The beauty of Potts and Sugar's relationship is that they inspire one another to grow intellectually and emotionally. Sugar starts to become interested in Potts's English books, and realizes that she deserves the love and friendship that Pottsie and the professors promise. Potts, meanwhile, learns there is so much more to life as he studies modern slang and experiences the vivacity and romance that Sugar brings.

When Sugar first arrives at the professors' house, their cranky housekeeper Ms. Bragg warns Potts, "That is the kind of woman who makes whole civilizations topple!" Although Ms. Bragg means this as an insult, this is exactly what Sugar does: she turns the house upside down as she reminds the professors that life should be lived with joy and confidence, which gives them the courage to defeat Joe and his machine gun-carrying henchmen at film's end. While they save Sugar from a forced marriage to Joe, she saves them from, in the words of Potts, letting too much dust pile on their hearts.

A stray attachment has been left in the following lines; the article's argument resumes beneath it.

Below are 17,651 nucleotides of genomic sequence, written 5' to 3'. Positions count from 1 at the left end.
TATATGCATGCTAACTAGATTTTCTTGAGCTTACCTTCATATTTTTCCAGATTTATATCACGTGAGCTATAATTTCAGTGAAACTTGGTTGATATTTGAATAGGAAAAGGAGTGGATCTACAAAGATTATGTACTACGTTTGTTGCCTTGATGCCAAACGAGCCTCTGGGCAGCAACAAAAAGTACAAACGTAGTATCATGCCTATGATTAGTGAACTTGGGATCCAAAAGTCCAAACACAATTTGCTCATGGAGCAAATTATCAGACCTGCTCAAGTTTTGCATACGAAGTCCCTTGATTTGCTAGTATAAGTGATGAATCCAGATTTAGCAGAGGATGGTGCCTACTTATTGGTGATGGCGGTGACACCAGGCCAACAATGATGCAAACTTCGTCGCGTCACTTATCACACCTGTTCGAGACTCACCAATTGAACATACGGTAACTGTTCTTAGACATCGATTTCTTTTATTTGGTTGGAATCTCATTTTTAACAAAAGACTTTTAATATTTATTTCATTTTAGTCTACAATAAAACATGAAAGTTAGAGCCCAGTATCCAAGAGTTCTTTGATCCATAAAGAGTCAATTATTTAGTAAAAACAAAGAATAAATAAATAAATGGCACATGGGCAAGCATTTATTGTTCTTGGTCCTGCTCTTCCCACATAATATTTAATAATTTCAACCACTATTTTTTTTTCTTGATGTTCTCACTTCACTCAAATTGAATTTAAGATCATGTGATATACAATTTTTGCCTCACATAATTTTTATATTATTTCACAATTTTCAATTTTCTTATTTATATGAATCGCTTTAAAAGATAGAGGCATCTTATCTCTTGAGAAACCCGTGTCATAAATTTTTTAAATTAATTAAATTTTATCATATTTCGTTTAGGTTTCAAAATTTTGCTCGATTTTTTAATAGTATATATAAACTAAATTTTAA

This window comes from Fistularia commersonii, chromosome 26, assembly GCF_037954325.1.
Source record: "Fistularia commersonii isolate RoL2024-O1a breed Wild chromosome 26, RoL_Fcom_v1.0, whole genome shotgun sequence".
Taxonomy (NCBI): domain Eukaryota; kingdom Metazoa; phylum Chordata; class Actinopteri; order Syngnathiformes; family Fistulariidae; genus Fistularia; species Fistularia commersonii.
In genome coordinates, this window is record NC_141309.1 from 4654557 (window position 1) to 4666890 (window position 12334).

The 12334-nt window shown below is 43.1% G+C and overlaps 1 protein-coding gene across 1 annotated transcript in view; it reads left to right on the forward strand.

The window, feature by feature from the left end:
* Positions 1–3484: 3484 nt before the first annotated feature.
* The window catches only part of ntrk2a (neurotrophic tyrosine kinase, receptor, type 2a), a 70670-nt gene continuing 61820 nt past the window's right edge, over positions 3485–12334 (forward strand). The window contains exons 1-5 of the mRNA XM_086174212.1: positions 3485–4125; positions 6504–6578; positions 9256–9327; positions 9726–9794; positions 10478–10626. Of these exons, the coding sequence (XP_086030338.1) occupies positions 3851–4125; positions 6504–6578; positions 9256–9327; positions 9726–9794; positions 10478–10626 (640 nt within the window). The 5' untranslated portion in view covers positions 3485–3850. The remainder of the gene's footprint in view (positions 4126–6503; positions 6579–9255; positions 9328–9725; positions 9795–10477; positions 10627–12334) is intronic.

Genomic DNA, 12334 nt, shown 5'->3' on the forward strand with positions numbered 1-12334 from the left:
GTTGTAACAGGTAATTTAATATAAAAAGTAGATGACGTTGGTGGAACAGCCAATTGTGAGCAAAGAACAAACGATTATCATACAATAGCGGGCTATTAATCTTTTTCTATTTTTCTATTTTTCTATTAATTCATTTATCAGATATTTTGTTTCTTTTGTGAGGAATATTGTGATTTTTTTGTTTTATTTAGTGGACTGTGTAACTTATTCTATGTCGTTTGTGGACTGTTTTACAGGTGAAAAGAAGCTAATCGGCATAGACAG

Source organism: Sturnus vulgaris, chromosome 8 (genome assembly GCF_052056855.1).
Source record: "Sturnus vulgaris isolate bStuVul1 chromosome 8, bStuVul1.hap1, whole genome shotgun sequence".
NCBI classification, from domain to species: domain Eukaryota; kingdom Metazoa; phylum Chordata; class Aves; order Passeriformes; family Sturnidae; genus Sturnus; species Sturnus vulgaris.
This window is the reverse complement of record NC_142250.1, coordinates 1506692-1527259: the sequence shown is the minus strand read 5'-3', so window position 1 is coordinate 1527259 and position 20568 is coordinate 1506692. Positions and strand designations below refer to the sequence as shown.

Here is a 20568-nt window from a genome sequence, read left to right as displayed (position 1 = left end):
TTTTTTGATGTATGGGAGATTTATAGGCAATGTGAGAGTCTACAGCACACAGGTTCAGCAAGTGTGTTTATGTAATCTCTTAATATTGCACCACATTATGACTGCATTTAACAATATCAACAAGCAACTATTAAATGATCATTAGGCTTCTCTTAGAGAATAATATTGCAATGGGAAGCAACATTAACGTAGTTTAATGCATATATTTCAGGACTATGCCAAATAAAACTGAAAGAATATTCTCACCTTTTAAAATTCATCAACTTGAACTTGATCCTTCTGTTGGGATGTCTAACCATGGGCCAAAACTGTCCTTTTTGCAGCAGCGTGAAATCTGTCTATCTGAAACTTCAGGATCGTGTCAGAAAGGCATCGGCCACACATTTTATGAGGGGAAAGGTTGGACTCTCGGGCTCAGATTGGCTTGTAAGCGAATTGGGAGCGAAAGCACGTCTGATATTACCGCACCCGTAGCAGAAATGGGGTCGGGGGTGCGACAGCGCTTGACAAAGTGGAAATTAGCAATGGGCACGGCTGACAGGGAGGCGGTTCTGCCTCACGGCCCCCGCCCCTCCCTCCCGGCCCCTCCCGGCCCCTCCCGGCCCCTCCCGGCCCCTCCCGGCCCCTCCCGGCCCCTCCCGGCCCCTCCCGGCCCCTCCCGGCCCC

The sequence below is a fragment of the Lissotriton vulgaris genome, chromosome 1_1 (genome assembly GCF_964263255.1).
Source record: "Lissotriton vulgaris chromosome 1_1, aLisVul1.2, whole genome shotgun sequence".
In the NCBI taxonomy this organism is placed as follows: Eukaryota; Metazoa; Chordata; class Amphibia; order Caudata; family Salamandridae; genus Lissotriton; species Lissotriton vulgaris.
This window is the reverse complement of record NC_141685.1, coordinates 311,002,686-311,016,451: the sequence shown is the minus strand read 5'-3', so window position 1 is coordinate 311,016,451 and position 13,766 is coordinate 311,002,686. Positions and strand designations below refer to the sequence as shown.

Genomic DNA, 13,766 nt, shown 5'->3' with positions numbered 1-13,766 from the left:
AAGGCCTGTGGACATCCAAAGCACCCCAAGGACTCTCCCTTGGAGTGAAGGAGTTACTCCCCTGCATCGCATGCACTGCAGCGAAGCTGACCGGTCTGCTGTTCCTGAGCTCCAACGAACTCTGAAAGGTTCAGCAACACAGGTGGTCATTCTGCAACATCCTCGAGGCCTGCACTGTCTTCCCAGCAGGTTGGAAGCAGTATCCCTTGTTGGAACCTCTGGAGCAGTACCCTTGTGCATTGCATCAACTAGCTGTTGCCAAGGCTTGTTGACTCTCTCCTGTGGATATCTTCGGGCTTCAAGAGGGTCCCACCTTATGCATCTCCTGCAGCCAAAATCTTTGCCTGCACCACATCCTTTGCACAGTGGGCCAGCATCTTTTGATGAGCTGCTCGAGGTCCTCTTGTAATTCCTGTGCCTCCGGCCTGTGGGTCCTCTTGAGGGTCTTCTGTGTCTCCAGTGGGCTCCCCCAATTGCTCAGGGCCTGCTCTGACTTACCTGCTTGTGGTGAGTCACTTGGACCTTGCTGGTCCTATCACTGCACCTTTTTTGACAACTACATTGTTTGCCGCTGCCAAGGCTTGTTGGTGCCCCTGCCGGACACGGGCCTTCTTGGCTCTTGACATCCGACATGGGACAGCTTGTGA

It is often mentioned that Ball of Fire is a loose interpretation of Snow White and the Seven Dwarfs. The fairy tale that screenwriters Billy Wilder and Charles Brackett weave presents a cynical, street-smart princess; a tough-talking gangster for a villain; a group of gentle, elderly scholars as the dwarfs; and a quiet, bumbling, wonderfully nerdy Prince Charming. Even the kiss that awakens the princess is changed into a demonstration of seduction, fittingly nicknamed "yum-yum," that symbolically rather than literally opens both the princess and prince's eyes.

Regardless of whether you see it as an offbeat fairy tale or a delightful comedy, though, Ball of Fire emanates warmth and romance as it portrays how love and kindness will ultimately win the day. If that doesn't melt your heart, I don't know what will.


This is my contribution to The Queen of Sass: Barbara Stanwyck Blogathon, hosted by Pale Writer. You can read all the other tributes to this magical woman here.